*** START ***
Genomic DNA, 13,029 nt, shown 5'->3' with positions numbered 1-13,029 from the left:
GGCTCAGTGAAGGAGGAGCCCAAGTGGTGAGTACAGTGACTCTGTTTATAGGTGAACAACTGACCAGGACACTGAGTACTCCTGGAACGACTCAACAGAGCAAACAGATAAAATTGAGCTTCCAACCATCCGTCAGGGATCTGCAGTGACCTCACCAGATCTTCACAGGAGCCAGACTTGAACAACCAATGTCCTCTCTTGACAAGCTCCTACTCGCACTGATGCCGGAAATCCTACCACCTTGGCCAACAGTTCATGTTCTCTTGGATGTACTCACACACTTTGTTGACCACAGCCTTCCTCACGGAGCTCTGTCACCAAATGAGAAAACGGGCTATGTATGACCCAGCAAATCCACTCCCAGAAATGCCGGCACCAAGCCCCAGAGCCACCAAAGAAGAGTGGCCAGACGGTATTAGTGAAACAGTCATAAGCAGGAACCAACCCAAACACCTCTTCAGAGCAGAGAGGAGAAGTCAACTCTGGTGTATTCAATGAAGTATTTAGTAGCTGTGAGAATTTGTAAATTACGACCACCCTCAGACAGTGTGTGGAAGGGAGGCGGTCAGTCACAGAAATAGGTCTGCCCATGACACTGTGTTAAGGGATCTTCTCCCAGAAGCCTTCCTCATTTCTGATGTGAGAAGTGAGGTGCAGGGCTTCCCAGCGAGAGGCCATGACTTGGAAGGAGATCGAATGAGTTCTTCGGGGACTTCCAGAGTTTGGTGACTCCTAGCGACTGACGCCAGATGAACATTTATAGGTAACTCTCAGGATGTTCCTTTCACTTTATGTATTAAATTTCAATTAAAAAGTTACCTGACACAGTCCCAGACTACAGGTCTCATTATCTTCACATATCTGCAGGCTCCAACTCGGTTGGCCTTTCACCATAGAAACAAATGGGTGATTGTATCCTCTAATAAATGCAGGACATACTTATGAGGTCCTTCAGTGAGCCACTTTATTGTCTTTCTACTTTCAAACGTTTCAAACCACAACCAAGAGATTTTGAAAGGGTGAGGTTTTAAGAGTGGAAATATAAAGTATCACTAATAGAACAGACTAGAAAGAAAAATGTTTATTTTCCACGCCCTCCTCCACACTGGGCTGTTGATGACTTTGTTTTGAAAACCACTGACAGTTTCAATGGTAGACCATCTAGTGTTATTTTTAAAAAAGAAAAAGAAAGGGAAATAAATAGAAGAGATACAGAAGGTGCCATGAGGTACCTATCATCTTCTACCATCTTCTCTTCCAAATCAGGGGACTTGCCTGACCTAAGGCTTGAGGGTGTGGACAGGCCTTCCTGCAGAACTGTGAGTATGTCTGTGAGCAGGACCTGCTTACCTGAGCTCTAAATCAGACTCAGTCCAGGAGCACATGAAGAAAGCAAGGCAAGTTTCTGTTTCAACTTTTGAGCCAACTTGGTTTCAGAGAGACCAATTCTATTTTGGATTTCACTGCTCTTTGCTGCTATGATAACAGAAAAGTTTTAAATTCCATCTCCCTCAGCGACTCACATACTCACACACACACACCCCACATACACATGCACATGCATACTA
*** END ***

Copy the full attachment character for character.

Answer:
Genomic DNA, 13,029 nt, shown 5'->3' with positions numbered 1-13,029 from the left:
GGCTCAGTGAAGGAGGAGCCCAAGTGGTGAGTACAGTGACTCTGTTTATAGGTGAACAACTGACCAGGACACTGAGTACTCCTGGAACGACTCAACAGAGCAAACAGATAAAATTGAGCTTCCAACCATCCGTCAGGGATCTGCAGTGACCTCACCAGATCTTCACAGGAGCCAGACTTGAACAACCAATGTCCTCTCTTGACAAGCTCCTACTCGCACTGATGCCGGAAATCCTACCACCTTGGCCAACAGTTCATGTTCTCTTGGATGTACTCACACACTTTGTTGACCACAGCCTTCCTCACGGAGCTCTGTCACCAAATGAGAAAACGGGCTATGTATGACCCAGCAAATCCACTCCCAGAAATGCCGGCACCAAGCCCCAGAGCCACCAAAGAAGAGTGGCCAGACGGTATTAGTGAAACAGTCATAAGCAGGAACCAACCCAAACACCTCTTCAGAGCAGAGAGGAGAAGTCAACTCTGGTGTATTCAATGAAGTATTTAGTAGCTGTGAGAATTTGTAAATTACGACCACCCTCAGACAGTGTGTGGAAGGGAGGCGGTCAGTCACAGAAATAGGTCTGCCCATGACACTGTGTTAAGGGATCTTCTCCCAGAAGCCTTCCTCATTTCTGATGTGAGAAGTGAGGTGCAGGGCTTCCCAGCGAGAGGCCATGACTTGGAAGGAGATCGAATGAGTTCTTCGGGGACTTCCAGAGTTTGGTGACTCCTAGCGACTGACGCCAGATGAACATTTATAGGTAACTCTCAGGATGTTCCTTTCACTTTATGTATTAAATTTCAATTAAAAAGTTACCTGACACAGTCCCAGACTACAGGTCTCATTATCTTCACATATCTGCAGGCTCCAACTCGGTTGGCCTTTCACCATAGAAACAAATGGGTGATTGTATCCTCTAATAAATGCAGGACATACTTATGAGGTCCTTCAGTGAGCCACTTTATTGTCTTTCTACTTTCAAACGTTTCAAACCACAACCAAGAGATTTTGAAAGGGTGAGGTTTTAAGAGTGGAAATATAAAGTATCACTAATAGAACAGACTAGAAAGAAAAATGTTTATTTTCCACGCCCTCCTCCACACTGGGCTGTTGATGACTTTGTTTTGAAAACCACTGACAGTTTCAATGGTAGACCATCTAGTGTTATTTTTAAAAAAGAAAAAGAAAGGGAAATAAATAGAAGAGATACAGAAGGTGCCATGAGGTACCTATCATCTTCTACCATCTTCTCTTCCAAATCAGGGGACTTGCCTGACCTAAGGCTTGAGGGTGTGGACAGGCCTTCCTGCAGAACTGTGAGTATGTCTGTGAGCAGGACCTGCTTACCTGAGCTCTAAATCAGACTCAGTCCAGGAGCACATGAAGAAAGCAAGGCAAGTTTCTGTTTCAACTTTTGAGCCAACTTGGTTTCAGAGAGACCAATTCTATTTTGGATTTCACTGCTCTTTGCTGCTATGATAACAGAAAAGTTTTAAATTCCATCTCCCTCAGCGACTCACATACTCACACACACACACCCCACATACACATGCACATGCATACTA